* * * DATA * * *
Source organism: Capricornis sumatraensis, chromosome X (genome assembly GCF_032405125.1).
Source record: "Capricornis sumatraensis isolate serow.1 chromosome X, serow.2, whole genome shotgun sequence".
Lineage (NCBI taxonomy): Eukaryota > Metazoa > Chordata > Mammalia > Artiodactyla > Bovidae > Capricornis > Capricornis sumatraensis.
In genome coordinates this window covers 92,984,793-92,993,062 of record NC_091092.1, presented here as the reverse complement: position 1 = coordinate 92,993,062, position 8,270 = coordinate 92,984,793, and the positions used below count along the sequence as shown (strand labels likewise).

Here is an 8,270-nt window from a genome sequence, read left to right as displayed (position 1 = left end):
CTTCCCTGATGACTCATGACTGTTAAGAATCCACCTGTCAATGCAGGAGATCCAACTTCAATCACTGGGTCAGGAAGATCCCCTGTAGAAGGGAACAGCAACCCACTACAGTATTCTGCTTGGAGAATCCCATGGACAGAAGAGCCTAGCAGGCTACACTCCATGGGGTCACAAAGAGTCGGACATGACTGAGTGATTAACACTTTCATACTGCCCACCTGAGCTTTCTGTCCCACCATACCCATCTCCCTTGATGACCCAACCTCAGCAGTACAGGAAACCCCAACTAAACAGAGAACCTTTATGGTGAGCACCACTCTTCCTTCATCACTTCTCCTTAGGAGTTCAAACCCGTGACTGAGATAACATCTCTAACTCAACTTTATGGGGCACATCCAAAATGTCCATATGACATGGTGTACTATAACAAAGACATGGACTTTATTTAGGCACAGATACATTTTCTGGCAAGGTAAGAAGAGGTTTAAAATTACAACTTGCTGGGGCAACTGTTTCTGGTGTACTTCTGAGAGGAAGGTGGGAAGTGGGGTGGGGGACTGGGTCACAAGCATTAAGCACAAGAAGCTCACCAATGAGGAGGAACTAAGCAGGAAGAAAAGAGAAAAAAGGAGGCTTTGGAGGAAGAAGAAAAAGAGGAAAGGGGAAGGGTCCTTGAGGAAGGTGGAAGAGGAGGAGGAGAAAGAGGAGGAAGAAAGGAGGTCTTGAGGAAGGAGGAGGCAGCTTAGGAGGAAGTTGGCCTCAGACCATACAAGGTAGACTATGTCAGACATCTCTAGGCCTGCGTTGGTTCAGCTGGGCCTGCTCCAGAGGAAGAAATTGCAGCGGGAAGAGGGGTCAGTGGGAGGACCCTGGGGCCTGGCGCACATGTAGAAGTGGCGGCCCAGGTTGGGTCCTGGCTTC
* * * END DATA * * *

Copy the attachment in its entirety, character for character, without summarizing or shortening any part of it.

Source organism: Capricornis sumatraensis, chromosome X (genome assembly GCF_032405125.1).
Source record: "Capricornis sumatraensis isolate serow.1 chromosome X, serow.2, whole genome shotgun sequence".
Lineage (NCBI taxonomy): Eukaryota > Metazoa > Chordata > Mammalia > Artiodactyla > Bovidae > Capricornis > Capricornis sumatraensis.
In genome coordinates this window covers 92,984,793-92,993,062 of record NC_091092.1, presented here as the reverse complement: position 1 = coordinate 92,993,062, position 8,270 = coordinate 92,984,793, and the positions used below count along the sequence as shown (strand labels likewise).

Here is an 8,270-nt window from a genome sequence, read left to right as displayed (position 1 = left end):
CTTCCCTGATGACTCATGACTGTTAAGAATCCACCTGTCAATGCAGGAGATCCAACTTCAATCACTGGGTCAGGAAGATCCCCTGTAGAAGGGAACAGCAACCCACTACAGTATTCTGCTTGGAGAATCCCATGGACAGAAGAGCCTAGCAGGCTACACTCCATGGGGTCACAAAGAGTCGGACATGACTGAGTGATTAACACTTTCATACTGCCCACCTGAGCTTTCTGTCCCACCATACCCATCTCCCTTGATGACCCAACCTCAGCAGTACAGGAAACCCCAACTAAACAGAGAACCTTTATGGTGAGCACCACTCTTCCTTCATCACTTCTCCTTAGGAGTTCAAACCCGTGACTGAGATAACATCTCTAACTCAACTTTATGGGGCACATCCAAAATGTCCATATGACATGGTGTACTATAACAAAGACATGGACTTTATTTAGGCACAGATACATTTTCTGGCAAGGTAAGAAGAGGTTTAAAATTACAACTTGCTGGGGCAACTGTTTCTGGTGTACTTCTGAGAGGAAGGTGGGAAGTGGGGTGGGGGACTGGGTCACAAGCATTAAGCACAAGAAGCTCACCAATGAGGAGGAACTAAGCAGGAAGAAAAGAGAAAAAAGGAGGCTTTGGAGGAAGAAGAAAAAGAGGAAAGGGGAAGGGTCCTTGAGGAAGGTGGAAGAGGAGGAGGAGAAAGAGGAGGAAGAAAGGAGGTCTTGAGGAAGGAGGAGGCAGCTTAGGAGGAAGTTGGCCTCAGACCATACAAGGTAGACTATGTCAGACATCTCTAGGCCTGCGTTGGTTCAGCTGGGCCTGCTCCAGAGGAAGAAATTGCAGCGGGAAGAGGGGTCAGTGGGAGGACCCTGGGGCCTGGCGCACATGTAGAAGTGGCGGCCCAGGTTGGGTCCTGGCTTC